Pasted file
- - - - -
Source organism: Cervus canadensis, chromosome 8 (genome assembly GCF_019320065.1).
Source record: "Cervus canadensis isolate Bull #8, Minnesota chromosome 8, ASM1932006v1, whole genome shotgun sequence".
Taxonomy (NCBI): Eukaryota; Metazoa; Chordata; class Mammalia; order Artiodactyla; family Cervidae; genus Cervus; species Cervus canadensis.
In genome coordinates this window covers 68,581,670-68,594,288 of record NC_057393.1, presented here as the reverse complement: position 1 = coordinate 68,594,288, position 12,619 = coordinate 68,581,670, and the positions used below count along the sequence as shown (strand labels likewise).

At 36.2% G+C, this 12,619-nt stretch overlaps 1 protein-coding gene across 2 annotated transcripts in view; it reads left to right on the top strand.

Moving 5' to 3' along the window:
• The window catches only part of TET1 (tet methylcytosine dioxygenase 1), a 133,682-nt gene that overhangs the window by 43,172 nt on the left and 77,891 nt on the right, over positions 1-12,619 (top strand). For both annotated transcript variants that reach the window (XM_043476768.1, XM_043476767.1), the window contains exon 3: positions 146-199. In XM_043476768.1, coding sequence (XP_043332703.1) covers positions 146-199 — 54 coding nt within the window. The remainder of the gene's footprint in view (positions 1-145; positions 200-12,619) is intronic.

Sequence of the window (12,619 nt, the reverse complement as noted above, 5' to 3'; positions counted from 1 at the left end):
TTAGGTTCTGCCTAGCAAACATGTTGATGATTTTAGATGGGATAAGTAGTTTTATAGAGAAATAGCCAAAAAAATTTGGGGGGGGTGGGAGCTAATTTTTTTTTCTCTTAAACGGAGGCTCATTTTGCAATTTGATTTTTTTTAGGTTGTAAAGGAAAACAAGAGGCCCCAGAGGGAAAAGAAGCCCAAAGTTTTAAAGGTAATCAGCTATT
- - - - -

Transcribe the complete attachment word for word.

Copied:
Source organism: Cervus canadensis, chromosome 8 (genome assembly GCF_019320065.1).
Source record: "Cervus canadensis isolate Bull #8, Minnesota chromosome 8, ASM1932006v1, whole genome shotgun sequence".
Taxonomy (NCBI): Eukaryota; Metazoa; Chordata; class Mammalia; order Artiodactyla; family Cervidae; genus Cervus; species Cervus canadensis.
In genome coordinates this window covers 68,581,670-68,594,288 of record NC_057393.1, presented here as the reverse complement: position 1 = coordinate 68,594,288, position 12,619 = coordinate 68,581,670, and the positions used below count along the sequence as shown (strand labels likewise).

At 36.2% G+C, this 12,619-nt stretch overlaps 1 protein-coding gene across 2 annotated transcripts in view; it reads left to right on the top strand.

Moving 5' to 3' along the window:
• The window catches only part of TET1 (tet methylcytosine dioxygenase 1), a 133,682-nt gene that overhangs the window by 43,172 nt on the left and 77,891 nt on the right, over positions 1-12,619 (top strand). For both annotated transcript variants that reach the window (XM_043476768.1, XM_043476767.1), the window contains exon 3: positions 146-199. In XM_043476768.1, coding sequence (XP_043332703.1) covers positions 146-199 — 54 coding nt within the window. The remainder of the gene's footprint in view (positions 1-145; positions 200-12,619) is intronic.

Sequence of the window (12,619 nt, the reverse complement as noted above, 5' to 3'; positions counted from 1 at the left end):
TTAGGTTCTGCCTAGCAAACATGTTGATGATTTTAGATGGGATAAGTAGTTTTATAGAGAAATAGCCAAAAAAATTTGGGGGGGGTGGGAGCTAATTTTTTTTTCTCTTAAACGGAGGCTCATTTTGCAATTTGATTTTTTTTAGGTTGTAAAGGAAAACAAGAGGCCCCAGAGGGAAAAGAAGCCCAAAGTTTTAAAGGTAATCAGCTATT